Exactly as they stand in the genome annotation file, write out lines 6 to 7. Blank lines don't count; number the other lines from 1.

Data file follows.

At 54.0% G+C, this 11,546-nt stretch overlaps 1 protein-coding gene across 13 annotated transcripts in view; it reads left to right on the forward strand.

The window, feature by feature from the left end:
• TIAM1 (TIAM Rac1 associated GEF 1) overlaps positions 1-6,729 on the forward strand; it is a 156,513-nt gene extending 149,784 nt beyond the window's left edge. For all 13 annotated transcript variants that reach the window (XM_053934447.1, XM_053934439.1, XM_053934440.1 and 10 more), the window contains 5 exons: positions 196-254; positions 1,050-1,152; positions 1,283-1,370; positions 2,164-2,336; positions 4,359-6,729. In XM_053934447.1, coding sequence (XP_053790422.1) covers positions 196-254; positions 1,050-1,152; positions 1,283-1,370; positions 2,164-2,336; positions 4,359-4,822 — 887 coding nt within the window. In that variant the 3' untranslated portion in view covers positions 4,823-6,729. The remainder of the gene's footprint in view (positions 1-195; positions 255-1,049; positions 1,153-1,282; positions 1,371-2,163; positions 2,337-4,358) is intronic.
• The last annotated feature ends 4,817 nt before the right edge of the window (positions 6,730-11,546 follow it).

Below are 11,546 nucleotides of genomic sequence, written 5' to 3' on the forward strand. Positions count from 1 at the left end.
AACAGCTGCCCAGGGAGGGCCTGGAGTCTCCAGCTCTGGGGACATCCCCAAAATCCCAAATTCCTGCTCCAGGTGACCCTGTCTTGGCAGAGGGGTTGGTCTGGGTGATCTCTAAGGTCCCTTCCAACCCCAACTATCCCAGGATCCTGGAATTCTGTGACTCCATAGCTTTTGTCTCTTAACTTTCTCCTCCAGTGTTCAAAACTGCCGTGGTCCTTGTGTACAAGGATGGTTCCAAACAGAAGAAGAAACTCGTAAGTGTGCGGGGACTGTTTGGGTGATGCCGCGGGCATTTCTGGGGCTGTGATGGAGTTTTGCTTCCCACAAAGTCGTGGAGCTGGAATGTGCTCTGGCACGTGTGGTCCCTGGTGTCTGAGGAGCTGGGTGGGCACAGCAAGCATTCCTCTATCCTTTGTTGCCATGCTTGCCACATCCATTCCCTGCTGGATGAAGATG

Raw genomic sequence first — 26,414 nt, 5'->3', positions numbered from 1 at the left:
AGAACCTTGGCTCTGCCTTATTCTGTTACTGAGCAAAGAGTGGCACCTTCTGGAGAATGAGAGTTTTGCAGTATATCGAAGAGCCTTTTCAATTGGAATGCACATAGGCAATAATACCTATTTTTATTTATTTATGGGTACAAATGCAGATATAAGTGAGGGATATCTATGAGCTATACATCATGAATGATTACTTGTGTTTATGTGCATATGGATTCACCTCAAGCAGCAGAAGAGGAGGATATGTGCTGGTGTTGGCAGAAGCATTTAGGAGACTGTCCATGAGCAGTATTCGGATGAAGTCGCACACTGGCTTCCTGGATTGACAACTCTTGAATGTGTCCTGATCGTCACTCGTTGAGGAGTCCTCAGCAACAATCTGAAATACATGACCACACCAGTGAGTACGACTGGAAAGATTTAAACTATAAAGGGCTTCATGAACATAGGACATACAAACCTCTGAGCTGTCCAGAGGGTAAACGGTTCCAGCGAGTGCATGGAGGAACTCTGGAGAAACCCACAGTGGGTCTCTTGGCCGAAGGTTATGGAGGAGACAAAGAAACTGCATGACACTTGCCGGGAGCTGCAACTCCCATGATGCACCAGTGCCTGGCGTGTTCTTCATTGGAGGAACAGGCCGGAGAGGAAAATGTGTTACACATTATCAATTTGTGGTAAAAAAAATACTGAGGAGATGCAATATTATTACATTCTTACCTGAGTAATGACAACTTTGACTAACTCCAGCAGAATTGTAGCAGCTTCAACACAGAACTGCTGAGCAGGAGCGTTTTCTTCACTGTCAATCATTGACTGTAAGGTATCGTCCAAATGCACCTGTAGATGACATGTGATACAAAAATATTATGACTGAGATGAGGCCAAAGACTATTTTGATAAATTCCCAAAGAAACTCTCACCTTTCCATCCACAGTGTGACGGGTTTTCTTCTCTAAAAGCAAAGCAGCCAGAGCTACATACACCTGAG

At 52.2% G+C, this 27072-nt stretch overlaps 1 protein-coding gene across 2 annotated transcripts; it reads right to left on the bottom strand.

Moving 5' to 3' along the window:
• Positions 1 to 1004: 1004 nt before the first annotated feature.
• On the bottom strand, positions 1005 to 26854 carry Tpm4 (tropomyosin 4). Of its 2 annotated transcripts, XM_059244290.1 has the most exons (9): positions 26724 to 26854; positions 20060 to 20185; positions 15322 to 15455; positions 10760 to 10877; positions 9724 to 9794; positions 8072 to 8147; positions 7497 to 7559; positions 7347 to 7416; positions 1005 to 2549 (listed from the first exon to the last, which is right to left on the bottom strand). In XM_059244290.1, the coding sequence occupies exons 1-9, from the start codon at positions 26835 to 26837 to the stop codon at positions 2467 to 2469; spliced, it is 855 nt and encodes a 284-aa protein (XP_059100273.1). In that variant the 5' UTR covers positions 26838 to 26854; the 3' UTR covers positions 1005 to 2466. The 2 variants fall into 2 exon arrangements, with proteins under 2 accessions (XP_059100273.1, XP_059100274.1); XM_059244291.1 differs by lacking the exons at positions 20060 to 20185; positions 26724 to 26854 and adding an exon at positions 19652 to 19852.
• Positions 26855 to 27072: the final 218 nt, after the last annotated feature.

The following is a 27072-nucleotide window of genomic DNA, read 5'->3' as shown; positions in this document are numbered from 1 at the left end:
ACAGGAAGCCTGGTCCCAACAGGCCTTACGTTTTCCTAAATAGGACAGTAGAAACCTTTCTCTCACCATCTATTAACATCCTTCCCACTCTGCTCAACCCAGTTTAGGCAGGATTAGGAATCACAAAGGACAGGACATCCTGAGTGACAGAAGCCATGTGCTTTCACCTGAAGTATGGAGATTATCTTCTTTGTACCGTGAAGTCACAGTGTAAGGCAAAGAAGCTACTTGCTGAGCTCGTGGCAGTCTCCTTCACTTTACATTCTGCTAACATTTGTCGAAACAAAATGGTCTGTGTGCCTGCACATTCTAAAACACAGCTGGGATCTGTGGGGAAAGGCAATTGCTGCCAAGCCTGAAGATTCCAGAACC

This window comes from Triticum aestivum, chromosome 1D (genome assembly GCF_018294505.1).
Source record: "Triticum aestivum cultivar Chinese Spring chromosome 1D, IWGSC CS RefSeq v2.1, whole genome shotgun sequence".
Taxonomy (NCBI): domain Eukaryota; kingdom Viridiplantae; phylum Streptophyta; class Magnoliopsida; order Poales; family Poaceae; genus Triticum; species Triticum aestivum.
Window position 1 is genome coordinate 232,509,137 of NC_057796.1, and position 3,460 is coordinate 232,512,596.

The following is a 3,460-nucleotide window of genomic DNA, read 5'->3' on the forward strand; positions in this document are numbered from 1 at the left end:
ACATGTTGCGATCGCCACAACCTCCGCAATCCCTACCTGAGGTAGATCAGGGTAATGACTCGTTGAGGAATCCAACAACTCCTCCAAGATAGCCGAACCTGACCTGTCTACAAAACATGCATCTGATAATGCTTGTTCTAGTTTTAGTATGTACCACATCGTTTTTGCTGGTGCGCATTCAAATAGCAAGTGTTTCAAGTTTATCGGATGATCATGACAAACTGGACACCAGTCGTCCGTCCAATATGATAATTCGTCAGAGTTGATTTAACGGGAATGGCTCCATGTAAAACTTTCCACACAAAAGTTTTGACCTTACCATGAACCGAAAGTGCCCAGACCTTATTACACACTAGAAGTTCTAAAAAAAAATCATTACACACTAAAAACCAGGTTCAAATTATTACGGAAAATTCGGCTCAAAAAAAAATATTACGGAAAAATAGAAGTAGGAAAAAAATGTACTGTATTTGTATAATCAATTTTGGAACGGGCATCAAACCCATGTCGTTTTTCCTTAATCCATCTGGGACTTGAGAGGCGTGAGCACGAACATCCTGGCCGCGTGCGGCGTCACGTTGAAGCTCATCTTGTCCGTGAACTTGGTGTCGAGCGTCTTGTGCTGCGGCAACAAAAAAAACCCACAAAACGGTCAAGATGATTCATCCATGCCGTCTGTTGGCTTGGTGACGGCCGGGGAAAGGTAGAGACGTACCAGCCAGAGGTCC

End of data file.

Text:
AACAGCTGCCCAGGGAGGGCCTGGAGTCTCCAGCTCTGGGGACATCCCCAAAATCCCAAATTCCTGCTCCAGGTGACCCTGTCTTGGCAGAGGGGTTGGTCTGGGTGATCTCTAAGGTCCCTTCCAACCCCAACTATCCCAGGATCCTGGAATTCTGTGACTCCATAGCTTTTGTCTCTTAACTTTCTCCTCCAGTGTTCAAAACTGCCGTGGTCCTTGTGTACAAGGATGGTTCCAAACAGAAGAAGAAACTCGTAAGTGTGCGGGGACTGTTTGGGTGATGCCGCGGGCATTTCTGGGGCTGTGATGGAGTTTTGCTTCCCACAAAGTCGTGGAGCTGGAATGTGCTCTGGCACGTGTGGTCCCTGGTGTCTGAGGAGCTGGGTGGGCACAGCAAGCATTCCTCTATCCTTTGTTGCCATGCTTGCCACATCCATTCCCTGCTGGATGAAGATG

Raw genomic sequence first — 26,414 nt, 5'->3', positions numbered from 1 at the left: